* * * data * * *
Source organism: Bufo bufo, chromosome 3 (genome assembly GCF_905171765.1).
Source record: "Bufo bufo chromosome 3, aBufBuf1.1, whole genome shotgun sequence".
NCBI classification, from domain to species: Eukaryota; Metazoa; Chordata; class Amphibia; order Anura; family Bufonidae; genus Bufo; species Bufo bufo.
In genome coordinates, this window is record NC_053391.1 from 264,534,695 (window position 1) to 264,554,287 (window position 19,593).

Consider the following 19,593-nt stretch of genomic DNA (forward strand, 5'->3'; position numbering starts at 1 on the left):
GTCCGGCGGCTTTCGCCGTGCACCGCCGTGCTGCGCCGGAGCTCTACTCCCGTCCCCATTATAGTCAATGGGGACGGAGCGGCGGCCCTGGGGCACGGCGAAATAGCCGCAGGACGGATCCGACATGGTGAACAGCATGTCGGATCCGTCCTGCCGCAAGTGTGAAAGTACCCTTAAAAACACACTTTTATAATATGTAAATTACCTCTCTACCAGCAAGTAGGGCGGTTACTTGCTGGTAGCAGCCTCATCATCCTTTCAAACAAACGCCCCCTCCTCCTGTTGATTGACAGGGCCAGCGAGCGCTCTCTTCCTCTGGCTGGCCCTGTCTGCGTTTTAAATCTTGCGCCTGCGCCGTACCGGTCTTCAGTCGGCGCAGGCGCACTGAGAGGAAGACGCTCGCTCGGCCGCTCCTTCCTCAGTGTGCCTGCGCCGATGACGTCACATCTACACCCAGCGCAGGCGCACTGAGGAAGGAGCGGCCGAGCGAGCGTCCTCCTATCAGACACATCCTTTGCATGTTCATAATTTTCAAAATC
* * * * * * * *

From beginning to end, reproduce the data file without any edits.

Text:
Source organism: Bufo bufo, chromosome 3 (genome assembly GCF_905171765.1).
Source record: "Bufo bufo chromosome 3, aBufBuf1.1, whole genome shotgun sequence".
NCBI classification, from domain to species: Eukaryota; Metazoa; Chordata; class Amphibia; order Anura; family Bufonidae; genus Bufo; species Bufo bufo.
In genome coordinates, this window is record NC_053391.1 from 264,534,695 (window position 1) to 264,554,287 (window position 19,593).

Consider the following 19,593-nt stretch of genomic DNA (forward strand, 5'->3'; position numbering starts at 1 on the left):
GTCCGGCGGCTTTCGCCGTGCACCGCCGTGCTGCGCCGGAGCTCTACTCCCGTCCCCATTATAGTCAATGGGGACGGAGCGGCGGCCCTGGGGCACGGCGAAATAGCCGCAGGACGGATCCGACATGGTGAACAGCATGTCGGATCCGTCCTGCCGCAAGTGTGAAAGTACCCTTAAAAACACACTTTTATAATATGTAAATTACCTCTCTACCAGCAAGTAGGGCGGTTACTTGCTGGTAGCAGCCTCATCATCCTTTCAAACAAACGCCCCCTCCTCCTGTTGATTGACAGGGCCAGCGAGCGCTCTCTTCCTCTGGCTGGCCCTGTCTGCGTTTTAAATCTTGCGCCTGCGCCGTACCGGTCTTCAGTCGGCGCAGGCGCACTGAGAGGAAGACGCTCGCTCGGCCGCTCCTTCCTCAGTGTGCCTGCGCCGATGACGTCACATCTACACCCAGCGCAGGCGCACTGAGGAAGGAGCGGCCGAGCGAGCGTCCTCCTATCAGACACATCCTTTGCATGTTCATAATTTTCAAAATC